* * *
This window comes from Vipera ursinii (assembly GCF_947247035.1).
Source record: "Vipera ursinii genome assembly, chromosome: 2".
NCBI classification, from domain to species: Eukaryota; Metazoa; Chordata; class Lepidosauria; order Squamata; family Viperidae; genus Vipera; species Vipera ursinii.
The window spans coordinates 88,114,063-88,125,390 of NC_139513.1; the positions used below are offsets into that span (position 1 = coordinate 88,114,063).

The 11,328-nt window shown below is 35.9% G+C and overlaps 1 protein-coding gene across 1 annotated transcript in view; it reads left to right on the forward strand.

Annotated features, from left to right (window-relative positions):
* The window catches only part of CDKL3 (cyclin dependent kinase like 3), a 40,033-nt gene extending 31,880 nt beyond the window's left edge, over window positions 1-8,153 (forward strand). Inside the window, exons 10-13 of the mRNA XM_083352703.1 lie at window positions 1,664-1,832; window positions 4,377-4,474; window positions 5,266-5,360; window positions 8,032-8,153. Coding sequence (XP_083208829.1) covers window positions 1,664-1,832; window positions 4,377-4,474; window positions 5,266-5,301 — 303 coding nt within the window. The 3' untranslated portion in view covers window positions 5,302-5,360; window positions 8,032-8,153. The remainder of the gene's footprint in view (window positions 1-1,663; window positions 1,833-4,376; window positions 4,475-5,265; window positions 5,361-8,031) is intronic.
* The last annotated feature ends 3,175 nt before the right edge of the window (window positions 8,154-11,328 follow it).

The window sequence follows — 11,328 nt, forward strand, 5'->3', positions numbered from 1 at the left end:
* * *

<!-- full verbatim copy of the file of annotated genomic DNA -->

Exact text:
This window comes from Vipera ursinii (assembly GCF_947247035.1).
Source record: "Vipera ursinii genome assembly, chromosome: 2".
NCBI classification, from domain to species: Eukaryota; Metazoa; Chordata; class Lepidosauria; order Squamata; family Viperidae; genus Vipera; species Vipera ursinii.
The window spans coordinates 88,114,063-88,125,390 of NC_139513.1; the positions used below are offsets into that span (position 1 = coordinate 88,114,063).

The 11,328-nt window shown below is 35.9% G+C and overlaps 1 protein-coding gene across 1 annotated transcript in view; it reads left to right on the forward strand.

Annotated features, from left to right (window-relative positions):
* The window catches only part of CDKL3 (cyclin dependent kinase like 3), a 40,033-nt gene extending 31,880 nt beyond the window's left edge, over window positions 1-8,153 (forward strand). Inside the window, exons 10-13 of the mRNA XM_083352703.1 lie at window positions 1,664-1,832; window positions 4,377-4,474; window positions 5,266-5,360; window positions 8,032-8,153. Coding sequence (XP_083208829.1) covers window positions 1,664-1,832; window positions 4,377-4,474; window positions 5,266-5,301 — 303 coding nt within the window. The 3' untranslated portion in view covers window positions 5,302-5,360; window positions 8,032-8,153. The remainder of the gene's footprint in view (window positions 1-1,663; window positions 1,833-4,376; window positions 4,475-5,265; window positions 5,361-8,031) is intronic.
* The last annotated feature ends 3,175 nt before the right edge of the window (window positions 8,154-11,328 follow it).

The window sequence follows — 11,328 nt, forward strand, 5'->3', positions numbered from 1 at the left end: